[Python-Dev] Exposing socket and poll objects in the Concrete
mwh at python.net
Thu Aug 14 14:29:57 EDT 2003
Michel Pelletier <michel at dialnetwork.com> writes:
> I'm sketching a C module for a client using new style classes. I'd like to
> use, and return to the user in some cases, Python socket and poll objects. I
> want to create socket objects for custom connection handlers and poll objects
> to poll a set of handlers periodically; all written in C and intended to be
> subclassed in Python to customize behavior. Unfortunately these objects
> cannot be created, as far as I can tell, in C without resorting to PyImport_*
> and PyObject_Call* hacks which are alarmingly ugly.
Is it that bad? You can wrap them up in utility functions & so on. I
agree it's a bit vulgar.
> I could of course just use the standard socket and select C libraries, but
> this means re-implementing all the hacks that make the Python implementations
> so rock solid across platforms, and it also means I can't return socket and
> poll objects so that *Python* subclasses of my code, and other Python code,
> can use those objects directly.
> It seems to me that socket and poll objects can be easily exposed to C
> programmers through the Concrete Object Layer API. There may be a good
> reason why this isn't so that I don't see. Does it makes sense to expose
> methods like PySocket_New, PySocket_Bind etc. and PyPoll_New, PyPoll_Poll,
> PyPoll_Register etc?
Hmm. I think it would be best to implement these in a CObject-y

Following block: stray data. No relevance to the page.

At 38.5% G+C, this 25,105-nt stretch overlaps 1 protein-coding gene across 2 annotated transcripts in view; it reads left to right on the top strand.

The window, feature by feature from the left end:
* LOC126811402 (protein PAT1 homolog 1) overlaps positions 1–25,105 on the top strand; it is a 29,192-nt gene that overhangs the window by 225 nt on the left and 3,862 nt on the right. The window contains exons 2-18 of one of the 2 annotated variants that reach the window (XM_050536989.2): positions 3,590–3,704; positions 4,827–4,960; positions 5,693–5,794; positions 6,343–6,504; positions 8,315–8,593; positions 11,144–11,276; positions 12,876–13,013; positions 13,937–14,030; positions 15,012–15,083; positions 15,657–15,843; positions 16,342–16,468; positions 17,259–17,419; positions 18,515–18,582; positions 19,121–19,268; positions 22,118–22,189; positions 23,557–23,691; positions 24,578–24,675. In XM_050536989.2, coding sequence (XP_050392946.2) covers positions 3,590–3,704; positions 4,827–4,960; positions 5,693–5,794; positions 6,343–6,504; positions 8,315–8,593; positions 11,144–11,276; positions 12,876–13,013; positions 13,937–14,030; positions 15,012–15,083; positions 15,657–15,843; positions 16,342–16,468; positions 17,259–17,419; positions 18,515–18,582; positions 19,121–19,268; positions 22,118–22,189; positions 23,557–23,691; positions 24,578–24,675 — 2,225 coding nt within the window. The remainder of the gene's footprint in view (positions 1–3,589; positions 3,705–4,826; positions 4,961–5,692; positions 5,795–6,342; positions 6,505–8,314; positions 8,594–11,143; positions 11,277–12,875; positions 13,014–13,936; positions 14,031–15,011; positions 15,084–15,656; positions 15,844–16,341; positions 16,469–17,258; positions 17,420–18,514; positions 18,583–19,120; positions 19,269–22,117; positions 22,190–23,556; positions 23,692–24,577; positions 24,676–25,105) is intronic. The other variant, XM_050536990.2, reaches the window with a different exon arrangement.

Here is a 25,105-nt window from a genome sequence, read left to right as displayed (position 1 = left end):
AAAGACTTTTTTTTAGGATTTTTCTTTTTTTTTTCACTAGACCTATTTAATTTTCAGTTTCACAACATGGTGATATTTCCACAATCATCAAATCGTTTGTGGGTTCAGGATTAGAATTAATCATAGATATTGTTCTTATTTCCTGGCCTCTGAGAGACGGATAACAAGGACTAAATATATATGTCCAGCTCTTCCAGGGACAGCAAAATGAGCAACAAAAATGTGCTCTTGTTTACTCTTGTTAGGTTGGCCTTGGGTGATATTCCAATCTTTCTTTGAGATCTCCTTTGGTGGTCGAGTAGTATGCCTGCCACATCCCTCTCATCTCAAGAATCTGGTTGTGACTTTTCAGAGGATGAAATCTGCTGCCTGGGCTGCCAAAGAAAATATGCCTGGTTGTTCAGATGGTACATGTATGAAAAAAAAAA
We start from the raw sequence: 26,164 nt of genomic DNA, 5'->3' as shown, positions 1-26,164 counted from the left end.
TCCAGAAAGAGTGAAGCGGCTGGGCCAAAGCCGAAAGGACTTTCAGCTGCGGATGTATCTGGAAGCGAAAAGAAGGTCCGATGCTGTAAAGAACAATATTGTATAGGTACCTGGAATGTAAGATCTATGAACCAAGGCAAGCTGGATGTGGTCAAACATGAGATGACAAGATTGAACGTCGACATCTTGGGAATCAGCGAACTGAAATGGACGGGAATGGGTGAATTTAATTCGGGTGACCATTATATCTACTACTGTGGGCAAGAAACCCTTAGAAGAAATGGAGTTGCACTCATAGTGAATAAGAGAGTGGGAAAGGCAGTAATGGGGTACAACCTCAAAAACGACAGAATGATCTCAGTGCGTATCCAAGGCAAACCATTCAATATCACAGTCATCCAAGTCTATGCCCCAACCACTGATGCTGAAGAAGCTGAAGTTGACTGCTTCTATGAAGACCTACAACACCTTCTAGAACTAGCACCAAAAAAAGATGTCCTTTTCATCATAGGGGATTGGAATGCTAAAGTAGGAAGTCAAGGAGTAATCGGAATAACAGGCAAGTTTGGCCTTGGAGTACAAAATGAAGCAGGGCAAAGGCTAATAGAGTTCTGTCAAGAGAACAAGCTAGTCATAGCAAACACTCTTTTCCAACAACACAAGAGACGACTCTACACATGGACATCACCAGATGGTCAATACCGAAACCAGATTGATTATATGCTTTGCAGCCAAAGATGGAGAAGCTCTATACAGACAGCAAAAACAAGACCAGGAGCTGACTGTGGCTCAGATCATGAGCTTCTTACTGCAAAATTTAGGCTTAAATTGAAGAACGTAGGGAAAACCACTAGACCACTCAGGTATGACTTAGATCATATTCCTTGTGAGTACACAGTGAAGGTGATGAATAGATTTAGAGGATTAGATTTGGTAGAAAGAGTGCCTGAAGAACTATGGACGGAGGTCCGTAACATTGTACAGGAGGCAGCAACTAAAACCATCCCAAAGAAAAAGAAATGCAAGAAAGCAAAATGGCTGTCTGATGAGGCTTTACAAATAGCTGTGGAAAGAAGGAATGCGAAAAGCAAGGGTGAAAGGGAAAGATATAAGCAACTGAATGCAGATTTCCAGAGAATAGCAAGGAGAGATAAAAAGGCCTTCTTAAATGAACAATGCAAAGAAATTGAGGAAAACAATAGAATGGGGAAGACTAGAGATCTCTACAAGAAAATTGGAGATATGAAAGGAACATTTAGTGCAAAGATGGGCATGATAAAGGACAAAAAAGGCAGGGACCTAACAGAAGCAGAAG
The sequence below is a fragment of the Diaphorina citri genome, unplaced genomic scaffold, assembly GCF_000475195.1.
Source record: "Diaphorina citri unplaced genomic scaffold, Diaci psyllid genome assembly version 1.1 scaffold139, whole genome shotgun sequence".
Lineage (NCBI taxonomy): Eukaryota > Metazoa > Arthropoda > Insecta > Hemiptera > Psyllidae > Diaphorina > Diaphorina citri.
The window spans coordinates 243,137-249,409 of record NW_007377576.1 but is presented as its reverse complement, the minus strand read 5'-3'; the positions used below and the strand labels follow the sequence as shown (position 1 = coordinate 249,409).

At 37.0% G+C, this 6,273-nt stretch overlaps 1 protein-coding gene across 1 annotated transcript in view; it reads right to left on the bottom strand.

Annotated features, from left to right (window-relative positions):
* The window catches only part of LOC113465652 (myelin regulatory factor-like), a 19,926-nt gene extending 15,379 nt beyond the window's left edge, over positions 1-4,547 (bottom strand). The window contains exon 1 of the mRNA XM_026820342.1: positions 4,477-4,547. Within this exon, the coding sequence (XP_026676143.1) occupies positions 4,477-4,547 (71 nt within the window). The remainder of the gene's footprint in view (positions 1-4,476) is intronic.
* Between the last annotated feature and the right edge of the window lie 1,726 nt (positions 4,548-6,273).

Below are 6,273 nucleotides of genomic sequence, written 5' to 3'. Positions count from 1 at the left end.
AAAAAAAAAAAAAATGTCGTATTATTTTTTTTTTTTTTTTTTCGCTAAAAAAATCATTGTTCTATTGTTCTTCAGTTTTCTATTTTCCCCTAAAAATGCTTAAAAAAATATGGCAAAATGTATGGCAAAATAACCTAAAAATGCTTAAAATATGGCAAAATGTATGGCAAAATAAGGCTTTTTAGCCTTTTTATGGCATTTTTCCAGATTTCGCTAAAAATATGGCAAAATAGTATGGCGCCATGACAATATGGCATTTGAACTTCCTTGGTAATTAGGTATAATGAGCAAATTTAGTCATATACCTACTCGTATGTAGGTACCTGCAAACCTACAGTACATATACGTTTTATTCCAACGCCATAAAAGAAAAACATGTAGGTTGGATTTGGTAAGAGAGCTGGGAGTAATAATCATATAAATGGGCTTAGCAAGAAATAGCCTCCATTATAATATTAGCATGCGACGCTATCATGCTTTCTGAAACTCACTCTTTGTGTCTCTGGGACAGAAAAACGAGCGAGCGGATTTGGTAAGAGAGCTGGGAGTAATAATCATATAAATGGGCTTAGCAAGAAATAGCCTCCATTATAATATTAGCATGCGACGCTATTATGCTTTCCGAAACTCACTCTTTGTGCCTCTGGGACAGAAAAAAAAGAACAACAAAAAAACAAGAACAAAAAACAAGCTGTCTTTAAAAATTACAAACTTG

style, like the way cPickle uses StringIO and the way (I presume,
haven't actually looked) _socket uses _ssl.
> One reason I can see is that these modules cannot be guaranteed to work
> consistently (if at all) across all platforms. In this case it is acceptable
> to my client to detect that condition and explicitly fail. We do not ever
> anticipate using platforms upon which these services are broken.
I guess this is easy enough with CObjects.
> Does this sound useful to anyone else?
It falls into the "yep, might be handy" category, but I can't say that
*I* would find it intensely useful myself.
> Now that new style classes make it possible for people to write
> classes in C, I think it will become a much more common practice,
> and that Python programmers moving "down" to C will expect to be
> able to use services in C that they take for granted in Python.
This would also please those people who try to sneak Python onto
projects with cries of "it's just a library of useful C routines!" :-)
-- try it
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